How Mark Babbitt Learned To Increase Revenues At Eight Years Old

by Tim Jahn on October 12, 2010

When he was 8, Mark Babbitt used to sell a weekly newspaper.  When he discovered he could earn four times as much from tips by providing stellar customer service, he put all his energy into that.

Today, with his new mentor brokership company YouTern, Mark is applying the same principle to fill a much needed gap in the market.  Watch my interview with Mark to discover what he learned from his newspaper selling days!

Transcript

Mark Babbitt:
I’m Mark Babbitt, I’m CEO of eJobbz the company that is producing Youtern.  Youtern is an online community that connects emerging talent, students and graduates, with change oriented nonprofits, startup organizations, and action entrepreneurs whether their actually connected with an organization or not.  Basically we’re kind of mentor brokers.

Tim Jahn:
What keeps you going every day?  What makes you get up in the morning and work on Youtern?

Mark Babbitt:
Well, Youtern’s easy because it’s not like we’re building a little widget that may, or may not change lives, or change the moments in life.  We’re actually with Youtern by being mentor brokers, by facilitating the entrepreneurial spirit of emerging talent; that’s a pretty easy thing to get up in the morning and do as opposed to maybe building a car or painting sidewalks or something.

It’s pretty invigorating just to be involved.  But the honest truth, I’ve been a workaholic since I was about eight and I don’t know anything different, and it drives the people around me crazy, but it’s just the way that it is.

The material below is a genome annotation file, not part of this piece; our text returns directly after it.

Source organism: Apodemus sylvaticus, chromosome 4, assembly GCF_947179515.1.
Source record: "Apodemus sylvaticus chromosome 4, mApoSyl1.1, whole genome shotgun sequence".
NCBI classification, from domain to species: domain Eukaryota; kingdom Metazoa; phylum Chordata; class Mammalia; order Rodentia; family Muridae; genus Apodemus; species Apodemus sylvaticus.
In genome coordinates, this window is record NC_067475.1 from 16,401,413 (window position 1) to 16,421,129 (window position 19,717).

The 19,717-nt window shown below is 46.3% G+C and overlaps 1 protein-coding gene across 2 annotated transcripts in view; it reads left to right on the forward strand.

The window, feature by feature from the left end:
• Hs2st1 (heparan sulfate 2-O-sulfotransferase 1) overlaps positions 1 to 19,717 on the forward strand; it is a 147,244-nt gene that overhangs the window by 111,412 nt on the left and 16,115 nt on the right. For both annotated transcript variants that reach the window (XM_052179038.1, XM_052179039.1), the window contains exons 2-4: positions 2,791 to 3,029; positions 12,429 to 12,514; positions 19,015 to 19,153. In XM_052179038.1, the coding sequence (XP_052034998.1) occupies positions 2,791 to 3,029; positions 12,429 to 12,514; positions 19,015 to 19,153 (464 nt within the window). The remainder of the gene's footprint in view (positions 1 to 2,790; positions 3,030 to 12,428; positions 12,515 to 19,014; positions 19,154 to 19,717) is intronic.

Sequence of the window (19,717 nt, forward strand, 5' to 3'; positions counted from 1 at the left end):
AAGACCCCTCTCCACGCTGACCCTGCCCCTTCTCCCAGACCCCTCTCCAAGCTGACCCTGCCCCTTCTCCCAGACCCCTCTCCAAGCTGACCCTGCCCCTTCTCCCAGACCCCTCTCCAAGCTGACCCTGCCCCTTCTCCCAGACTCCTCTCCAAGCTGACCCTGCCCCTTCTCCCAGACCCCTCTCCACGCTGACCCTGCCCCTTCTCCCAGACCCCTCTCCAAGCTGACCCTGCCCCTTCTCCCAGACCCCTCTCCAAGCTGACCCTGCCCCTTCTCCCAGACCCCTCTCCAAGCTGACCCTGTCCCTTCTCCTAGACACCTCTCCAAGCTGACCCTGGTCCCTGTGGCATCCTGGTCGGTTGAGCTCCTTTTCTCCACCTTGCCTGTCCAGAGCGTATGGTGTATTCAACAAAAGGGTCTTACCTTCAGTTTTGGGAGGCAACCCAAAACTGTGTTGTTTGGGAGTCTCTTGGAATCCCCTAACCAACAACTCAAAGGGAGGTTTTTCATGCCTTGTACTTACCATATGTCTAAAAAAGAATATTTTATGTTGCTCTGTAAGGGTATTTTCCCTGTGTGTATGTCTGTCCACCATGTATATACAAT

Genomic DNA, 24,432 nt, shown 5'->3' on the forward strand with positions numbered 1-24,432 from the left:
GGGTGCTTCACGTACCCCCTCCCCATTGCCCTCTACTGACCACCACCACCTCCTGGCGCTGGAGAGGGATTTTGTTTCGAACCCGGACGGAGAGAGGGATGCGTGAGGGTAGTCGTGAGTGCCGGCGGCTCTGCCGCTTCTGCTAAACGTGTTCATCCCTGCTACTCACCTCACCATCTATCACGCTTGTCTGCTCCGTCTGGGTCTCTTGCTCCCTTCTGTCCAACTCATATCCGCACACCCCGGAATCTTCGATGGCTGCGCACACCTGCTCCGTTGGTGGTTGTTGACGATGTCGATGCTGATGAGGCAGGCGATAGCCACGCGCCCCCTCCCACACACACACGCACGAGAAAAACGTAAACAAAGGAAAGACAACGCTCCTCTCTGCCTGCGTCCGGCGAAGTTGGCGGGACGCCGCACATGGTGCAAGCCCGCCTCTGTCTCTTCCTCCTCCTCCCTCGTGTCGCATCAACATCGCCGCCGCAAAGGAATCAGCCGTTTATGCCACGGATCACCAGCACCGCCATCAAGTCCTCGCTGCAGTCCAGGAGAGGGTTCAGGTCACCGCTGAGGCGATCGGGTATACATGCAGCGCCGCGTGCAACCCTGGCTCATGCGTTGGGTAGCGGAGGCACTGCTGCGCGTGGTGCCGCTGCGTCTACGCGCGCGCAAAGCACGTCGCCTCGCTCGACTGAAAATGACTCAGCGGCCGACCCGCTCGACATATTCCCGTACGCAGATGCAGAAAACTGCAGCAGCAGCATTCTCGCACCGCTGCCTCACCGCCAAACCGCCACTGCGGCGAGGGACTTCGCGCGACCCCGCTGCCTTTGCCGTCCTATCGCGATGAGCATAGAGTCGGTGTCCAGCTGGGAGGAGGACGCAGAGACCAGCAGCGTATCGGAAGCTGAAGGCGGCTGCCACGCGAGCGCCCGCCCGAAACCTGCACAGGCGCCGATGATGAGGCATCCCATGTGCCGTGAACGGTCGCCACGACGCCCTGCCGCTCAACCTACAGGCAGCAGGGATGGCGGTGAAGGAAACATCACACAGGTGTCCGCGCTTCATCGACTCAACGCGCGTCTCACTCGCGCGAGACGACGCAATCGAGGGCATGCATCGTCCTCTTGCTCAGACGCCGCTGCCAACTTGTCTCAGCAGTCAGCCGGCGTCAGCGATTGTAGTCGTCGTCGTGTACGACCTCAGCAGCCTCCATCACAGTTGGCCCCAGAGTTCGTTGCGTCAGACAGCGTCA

Tim Jahn:
What were you doing at eight that you were a workaholic?

Mark Babbitt:
I was afraid you’d ask that.  I actually sold a newspaper, a newspaper called, Brit Magazine.  It was a weekly publication.  Its still around today although I think their demographic probably averages about 85 years old now.  But it’s been around forever and they built their business model on finding young, aggressive kids to go door to door and sell this thing.

And I quickly found out that if I provided really good service while I did this, the tips I got were four times what I earned actually selling the newspapers.  So at eight years old, I was out building a service model of around finding out when somebody’s anniversary was, or when they’re birthday was and give them a little handwritten card, and doing all this little stuff.  And I’ve been doing it ever since.

Tim Jahn:
You were doing this at eight years old?  You were that concentrated on customer service?

Mark Babbitt:
Well, I didn’t call it that.  I didn’t even know it was — it was a means to increase revenue.  I didn’t know it was customer service.  I just knew that if I could make $0.05 or $0.08 selling a newspaper door to door but I’d get a dollar or two tip if I was really good at what we’d now call customer service.